The week is only two days so far, but the oil crash in it has now been taken into elite company. The WTI benchmark is now down about 40% from its high set just a month and a half ago. As noted yesterday, this isn’t normal, healthy behavior. Crude isn’t exactly fickle, so a crash like this should be appreciated for what it says about this important market’s expectations.

If history is a guide, nothing good.

RBA doubling down on property speculation? It's not really clear but they're definitely resorting to reactionary tactics. Fear must be high as to what will happen if the bubble pops.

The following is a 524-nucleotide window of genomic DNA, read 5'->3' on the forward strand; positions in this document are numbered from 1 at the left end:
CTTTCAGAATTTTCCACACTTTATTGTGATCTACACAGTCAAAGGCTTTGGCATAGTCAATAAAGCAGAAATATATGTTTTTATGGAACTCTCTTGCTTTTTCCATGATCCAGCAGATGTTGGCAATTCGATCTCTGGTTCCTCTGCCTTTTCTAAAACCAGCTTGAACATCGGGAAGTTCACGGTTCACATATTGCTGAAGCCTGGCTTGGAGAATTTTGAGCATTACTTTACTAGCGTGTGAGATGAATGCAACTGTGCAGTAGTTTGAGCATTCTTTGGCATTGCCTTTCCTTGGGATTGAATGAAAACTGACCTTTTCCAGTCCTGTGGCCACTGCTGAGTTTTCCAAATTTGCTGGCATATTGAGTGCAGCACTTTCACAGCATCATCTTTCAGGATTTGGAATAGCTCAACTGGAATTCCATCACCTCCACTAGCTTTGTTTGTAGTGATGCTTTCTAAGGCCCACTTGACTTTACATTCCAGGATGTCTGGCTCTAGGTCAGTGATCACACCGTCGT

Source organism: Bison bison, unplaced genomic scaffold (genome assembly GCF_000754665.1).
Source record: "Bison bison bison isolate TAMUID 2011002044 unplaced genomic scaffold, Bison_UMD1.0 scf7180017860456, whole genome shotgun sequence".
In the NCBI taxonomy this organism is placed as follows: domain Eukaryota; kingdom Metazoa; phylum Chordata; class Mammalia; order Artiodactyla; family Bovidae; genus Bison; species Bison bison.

So interest-only loans back into play to try to stop Sydney & Melbourne deflating?
Homeowners in NZ have always found these loans hard to obtain.

nah its incredibly easy. My bank managers don't care as all - as long as you have a massive loan if they refuse just go to another bank

Interest-only is only a temporary measure surely? Like treading water instead of swimming.

That’s what I thought. Interest Only loans used to be considered non-performing I.e. a last resort for a struggling homeowner to get themselves back on their feet rather than lose the house.

So the minimum wage is going up 21% over three years but our expectation for the OCR is no change until late 2020. The only way you reconcile these is that the Reserve Bank believes there will be a recession.